Wednesday, December 13, 2017 | ePaper
Russia await decision on Winter Olympics ban for doping
Doping-tainted Russia's 2018 Winter Olympics participation will be decided when the International Olympic Committee meets from Tuesday, in one of the weightiest decisions ever faced by the Olympic movement.
The build-up to the high-stakes summit in Lausanne just 66 days before the start of the Games in Pyeongchang, South Korea, has been dominated by an almost daily drip of negative news -- mostly related to doping -- for the winter sports heavyweights.
On November 26, athletics' ruling body the International Association of Athletics Federations maintained its two-year-long suspension of Russia imposed over claims of state-sponsored doping.
That ban prevented its athletes from competing at the 2016 Rio Olympics and the World Championships in London earlier this year.
The IAAF felt they were left with little choice after the World Anti-Doping Agency had announced on November 16 that Russia was still not compliant with international rules on drug testing.
WADA's refusal to lift the suspension of Moscow's national anti-doping body raised the stakes in Russia's possible exclusion from Pyeongchang.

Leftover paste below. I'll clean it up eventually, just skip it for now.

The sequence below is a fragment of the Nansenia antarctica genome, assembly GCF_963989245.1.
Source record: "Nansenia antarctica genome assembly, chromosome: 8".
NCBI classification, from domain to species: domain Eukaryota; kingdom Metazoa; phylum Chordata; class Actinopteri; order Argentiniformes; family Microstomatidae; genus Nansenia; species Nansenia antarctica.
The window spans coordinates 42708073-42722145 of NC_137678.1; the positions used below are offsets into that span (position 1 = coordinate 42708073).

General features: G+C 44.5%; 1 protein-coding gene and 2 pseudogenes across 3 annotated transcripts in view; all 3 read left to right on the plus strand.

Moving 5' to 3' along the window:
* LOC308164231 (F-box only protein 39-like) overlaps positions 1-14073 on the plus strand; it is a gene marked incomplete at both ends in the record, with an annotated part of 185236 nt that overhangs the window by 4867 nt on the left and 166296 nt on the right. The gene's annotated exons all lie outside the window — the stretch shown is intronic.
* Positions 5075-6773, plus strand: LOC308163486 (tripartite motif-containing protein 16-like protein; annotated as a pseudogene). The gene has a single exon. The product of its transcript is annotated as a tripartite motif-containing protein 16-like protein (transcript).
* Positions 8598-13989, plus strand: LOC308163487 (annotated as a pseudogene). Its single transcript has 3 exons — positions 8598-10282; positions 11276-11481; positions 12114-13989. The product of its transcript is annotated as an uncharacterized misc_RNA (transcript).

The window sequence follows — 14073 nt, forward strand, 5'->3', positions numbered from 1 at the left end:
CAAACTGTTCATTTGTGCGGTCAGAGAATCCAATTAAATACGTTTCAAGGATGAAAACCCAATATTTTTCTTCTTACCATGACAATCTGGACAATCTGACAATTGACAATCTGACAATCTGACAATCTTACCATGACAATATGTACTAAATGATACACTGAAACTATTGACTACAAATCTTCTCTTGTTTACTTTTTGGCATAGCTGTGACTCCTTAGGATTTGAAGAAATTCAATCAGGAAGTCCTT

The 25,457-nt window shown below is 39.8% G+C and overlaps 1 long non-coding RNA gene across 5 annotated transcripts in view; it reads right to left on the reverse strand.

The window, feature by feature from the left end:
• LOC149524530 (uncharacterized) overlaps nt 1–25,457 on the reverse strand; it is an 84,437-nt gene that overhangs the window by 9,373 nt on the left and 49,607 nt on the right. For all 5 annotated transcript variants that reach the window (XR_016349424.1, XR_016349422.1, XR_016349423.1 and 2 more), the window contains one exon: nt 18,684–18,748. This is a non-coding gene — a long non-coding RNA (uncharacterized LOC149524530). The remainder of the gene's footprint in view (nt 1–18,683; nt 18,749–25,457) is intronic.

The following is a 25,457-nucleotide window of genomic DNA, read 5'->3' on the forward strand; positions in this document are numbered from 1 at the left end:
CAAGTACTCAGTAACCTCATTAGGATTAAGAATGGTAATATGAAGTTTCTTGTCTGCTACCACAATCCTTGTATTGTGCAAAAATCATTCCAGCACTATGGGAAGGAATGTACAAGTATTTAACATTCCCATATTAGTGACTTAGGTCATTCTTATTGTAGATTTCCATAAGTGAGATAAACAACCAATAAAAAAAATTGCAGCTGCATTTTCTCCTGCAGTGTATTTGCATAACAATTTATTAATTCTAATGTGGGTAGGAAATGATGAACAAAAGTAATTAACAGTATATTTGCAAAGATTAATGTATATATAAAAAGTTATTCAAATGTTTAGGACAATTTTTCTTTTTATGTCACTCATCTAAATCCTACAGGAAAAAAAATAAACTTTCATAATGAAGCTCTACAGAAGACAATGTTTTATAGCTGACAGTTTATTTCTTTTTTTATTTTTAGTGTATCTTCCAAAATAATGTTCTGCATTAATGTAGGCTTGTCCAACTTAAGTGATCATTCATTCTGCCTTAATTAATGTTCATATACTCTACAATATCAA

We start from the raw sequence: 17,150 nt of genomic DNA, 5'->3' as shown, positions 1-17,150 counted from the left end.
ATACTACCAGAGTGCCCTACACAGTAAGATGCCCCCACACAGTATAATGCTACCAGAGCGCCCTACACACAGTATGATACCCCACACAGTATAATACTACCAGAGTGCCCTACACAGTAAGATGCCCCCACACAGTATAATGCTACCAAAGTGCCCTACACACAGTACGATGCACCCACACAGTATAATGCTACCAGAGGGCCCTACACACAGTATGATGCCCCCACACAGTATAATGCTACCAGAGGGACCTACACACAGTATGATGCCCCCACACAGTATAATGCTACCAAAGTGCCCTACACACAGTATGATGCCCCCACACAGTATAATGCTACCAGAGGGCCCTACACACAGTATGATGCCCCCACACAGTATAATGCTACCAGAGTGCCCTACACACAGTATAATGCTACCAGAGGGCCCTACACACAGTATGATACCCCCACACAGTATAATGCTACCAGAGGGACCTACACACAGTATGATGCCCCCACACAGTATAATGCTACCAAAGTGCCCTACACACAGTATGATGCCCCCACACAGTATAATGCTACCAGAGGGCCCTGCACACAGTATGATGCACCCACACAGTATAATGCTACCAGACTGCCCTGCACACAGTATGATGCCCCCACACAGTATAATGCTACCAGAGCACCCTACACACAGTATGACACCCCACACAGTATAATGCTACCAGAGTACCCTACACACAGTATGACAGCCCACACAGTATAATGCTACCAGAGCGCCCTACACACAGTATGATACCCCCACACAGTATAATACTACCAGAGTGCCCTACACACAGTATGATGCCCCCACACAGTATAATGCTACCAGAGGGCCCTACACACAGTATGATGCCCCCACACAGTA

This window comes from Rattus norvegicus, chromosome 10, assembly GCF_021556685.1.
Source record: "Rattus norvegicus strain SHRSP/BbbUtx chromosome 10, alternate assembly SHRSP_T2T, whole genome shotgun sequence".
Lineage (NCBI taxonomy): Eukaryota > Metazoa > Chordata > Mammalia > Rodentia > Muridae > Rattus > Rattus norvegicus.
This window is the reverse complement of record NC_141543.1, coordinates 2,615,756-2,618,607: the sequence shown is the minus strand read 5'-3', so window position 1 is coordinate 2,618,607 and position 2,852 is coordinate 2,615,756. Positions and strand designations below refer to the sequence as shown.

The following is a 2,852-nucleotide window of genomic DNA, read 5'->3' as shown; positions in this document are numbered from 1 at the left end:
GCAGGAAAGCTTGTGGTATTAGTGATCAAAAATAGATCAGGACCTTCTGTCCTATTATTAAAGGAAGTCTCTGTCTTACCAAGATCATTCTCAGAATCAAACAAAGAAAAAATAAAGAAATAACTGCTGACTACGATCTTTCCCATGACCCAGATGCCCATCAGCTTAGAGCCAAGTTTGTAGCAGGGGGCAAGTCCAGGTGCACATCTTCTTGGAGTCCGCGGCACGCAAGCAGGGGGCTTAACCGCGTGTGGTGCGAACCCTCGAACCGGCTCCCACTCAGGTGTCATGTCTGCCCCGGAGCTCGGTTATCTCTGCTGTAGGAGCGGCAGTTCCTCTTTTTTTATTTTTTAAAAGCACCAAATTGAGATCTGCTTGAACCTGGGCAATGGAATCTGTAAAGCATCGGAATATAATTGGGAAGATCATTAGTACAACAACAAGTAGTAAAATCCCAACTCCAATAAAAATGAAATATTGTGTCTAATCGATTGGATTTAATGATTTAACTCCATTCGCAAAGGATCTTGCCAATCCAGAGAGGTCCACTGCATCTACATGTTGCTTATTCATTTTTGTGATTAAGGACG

Russia's chances of going to Pyeongchang have been further damaged by a raft of bans handed out to its medallists at the Sochi 2014 Games in the past week.
In total Russia was stripped of 11 of its 33 medals for cheating, meaning it has lost its position at the top of the Sochi medals table to Norway, slipping to fourth place.
The explosive, WADA-commissioned 2016 McLaren report alleged state-sponsored doping in Russia and led to the country being shut out of the agency.
The investigation said the cheating peaked at the 2014 Winter Olympics in the Black Sea resort of Sochi, where Russian secret agents are said to have engineered an elaborate system of state-backed doping.
Among those named and shamed for drug-taking last month was Russia's flag carrier at the Games, Alexander Zubkov, who was stripped of his four and two-man bobsleigh titles.